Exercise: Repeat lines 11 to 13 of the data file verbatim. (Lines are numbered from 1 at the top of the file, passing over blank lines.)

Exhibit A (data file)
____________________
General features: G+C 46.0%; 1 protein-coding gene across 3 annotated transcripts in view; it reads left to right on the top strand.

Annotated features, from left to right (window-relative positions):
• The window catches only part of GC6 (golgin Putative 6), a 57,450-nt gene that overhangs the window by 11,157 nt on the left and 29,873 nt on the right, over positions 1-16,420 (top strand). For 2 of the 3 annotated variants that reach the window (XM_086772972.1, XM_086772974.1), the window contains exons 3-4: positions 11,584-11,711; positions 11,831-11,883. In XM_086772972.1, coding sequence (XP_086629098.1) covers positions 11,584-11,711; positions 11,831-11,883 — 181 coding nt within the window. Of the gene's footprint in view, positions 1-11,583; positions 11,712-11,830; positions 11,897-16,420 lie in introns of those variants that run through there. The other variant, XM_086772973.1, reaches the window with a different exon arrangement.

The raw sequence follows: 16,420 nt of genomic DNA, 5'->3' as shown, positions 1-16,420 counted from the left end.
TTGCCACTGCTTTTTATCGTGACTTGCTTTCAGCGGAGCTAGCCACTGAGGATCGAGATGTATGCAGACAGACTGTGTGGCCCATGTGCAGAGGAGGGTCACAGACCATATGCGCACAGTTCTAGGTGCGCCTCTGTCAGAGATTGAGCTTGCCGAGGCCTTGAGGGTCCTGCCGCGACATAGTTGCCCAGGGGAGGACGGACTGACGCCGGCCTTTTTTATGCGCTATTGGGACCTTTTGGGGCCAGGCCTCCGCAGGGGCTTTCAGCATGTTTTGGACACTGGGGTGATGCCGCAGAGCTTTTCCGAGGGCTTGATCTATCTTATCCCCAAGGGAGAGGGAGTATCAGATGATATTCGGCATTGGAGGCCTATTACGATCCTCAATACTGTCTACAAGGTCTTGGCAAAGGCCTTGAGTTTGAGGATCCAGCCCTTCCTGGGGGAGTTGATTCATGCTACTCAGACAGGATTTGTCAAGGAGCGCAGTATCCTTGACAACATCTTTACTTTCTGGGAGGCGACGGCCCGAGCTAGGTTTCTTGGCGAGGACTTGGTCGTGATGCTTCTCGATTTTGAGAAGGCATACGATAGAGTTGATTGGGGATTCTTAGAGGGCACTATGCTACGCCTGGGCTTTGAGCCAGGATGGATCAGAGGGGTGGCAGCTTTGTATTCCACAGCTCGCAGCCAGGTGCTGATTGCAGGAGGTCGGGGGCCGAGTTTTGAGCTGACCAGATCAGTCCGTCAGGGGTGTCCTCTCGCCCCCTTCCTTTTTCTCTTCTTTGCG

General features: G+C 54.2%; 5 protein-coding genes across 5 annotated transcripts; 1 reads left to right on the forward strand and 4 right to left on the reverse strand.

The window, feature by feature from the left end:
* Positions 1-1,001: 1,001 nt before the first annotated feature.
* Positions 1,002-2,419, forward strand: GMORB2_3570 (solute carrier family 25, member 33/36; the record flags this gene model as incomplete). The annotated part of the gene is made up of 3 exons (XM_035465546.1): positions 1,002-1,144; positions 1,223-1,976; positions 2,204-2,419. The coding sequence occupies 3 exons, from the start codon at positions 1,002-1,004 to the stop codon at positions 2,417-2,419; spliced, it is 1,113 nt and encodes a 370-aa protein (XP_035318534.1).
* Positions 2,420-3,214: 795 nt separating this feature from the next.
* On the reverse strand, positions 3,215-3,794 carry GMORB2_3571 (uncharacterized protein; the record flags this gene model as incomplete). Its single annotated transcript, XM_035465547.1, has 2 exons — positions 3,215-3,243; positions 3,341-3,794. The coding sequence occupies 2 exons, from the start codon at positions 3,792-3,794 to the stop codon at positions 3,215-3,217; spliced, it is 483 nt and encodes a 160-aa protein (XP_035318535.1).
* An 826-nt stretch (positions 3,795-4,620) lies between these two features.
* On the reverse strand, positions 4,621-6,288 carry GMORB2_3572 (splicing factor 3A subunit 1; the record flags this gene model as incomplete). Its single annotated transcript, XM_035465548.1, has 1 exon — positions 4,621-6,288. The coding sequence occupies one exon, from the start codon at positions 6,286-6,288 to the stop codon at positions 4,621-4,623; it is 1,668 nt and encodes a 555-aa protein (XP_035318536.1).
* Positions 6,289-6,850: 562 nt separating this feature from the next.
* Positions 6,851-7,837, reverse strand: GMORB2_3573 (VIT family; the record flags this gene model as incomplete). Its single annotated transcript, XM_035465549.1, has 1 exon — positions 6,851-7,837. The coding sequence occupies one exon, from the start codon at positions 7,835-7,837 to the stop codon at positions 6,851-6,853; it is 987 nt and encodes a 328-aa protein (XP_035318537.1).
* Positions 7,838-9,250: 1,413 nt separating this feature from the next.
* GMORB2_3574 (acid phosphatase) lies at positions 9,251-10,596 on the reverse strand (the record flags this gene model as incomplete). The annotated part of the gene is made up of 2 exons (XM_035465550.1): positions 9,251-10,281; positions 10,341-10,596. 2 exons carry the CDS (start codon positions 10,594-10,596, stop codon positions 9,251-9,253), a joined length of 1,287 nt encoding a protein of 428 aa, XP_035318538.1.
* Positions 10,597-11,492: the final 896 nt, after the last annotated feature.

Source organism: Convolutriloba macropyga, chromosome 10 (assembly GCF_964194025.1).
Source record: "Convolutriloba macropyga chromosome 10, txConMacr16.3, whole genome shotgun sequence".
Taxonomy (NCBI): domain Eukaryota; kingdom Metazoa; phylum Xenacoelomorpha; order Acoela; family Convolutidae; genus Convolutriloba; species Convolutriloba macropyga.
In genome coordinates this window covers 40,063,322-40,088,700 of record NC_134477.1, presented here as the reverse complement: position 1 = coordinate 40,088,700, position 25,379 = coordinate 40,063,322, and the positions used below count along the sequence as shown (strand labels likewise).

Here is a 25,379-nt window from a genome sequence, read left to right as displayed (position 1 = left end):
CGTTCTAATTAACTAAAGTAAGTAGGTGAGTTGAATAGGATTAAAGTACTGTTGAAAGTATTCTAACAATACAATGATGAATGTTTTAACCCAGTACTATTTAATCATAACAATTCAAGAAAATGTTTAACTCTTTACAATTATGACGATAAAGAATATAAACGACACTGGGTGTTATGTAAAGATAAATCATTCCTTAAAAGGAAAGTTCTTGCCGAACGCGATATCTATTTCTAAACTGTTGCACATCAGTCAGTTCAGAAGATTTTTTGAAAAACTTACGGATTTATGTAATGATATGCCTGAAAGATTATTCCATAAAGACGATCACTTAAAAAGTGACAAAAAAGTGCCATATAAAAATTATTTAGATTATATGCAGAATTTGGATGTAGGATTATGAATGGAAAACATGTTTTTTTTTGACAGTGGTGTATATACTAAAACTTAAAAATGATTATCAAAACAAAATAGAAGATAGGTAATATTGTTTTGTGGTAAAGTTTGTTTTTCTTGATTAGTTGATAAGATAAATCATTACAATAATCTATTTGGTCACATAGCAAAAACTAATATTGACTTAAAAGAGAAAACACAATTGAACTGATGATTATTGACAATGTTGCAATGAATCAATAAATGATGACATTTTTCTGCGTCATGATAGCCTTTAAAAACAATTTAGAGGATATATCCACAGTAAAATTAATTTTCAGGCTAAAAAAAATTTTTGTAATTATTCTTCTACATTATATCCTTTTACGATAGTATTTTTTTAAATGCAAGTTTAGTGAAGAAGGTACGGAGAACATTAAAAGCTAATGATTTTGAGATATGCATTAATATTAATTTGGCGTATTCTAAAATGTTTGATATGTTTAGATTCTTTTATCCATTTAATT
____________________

* On the reverse strand, positions 3,215-3,794 carry GMORB2_3571 (uncharacterized protein; the record flags this gene model as incomplete). Its single annotated transcript, XM_035465547.1, has 2 exons — positions 3,215-3,243; positions 3,341-3,794. The coding sequence occupies 2 exons, from the start codon at positions 3,792-3,794 to the stop codon at positions 3,215-3,217; spliced, it is 483 nt and encodes a 160-aa protein (XP_035318535.1).
* An 826-nt stretch (positions 3,795-4,620) lies between these two features.
* On the reverse strand, positions 4,621-6,288 carry GMORB2_3572 (splicing factor 3A subunit 1; the record flags this gene model as incomplete). Its single annotated transcript, XM_035465548.1, has 1 exon — positions 4,621-6,288. The coding sequence occupies one exon, from the start codon at positions 6,286-6,288 to the stop codon at positions 4,621-4,623; it is 1,668 nt and encodes a 555-aa protein (XP_035318536.1).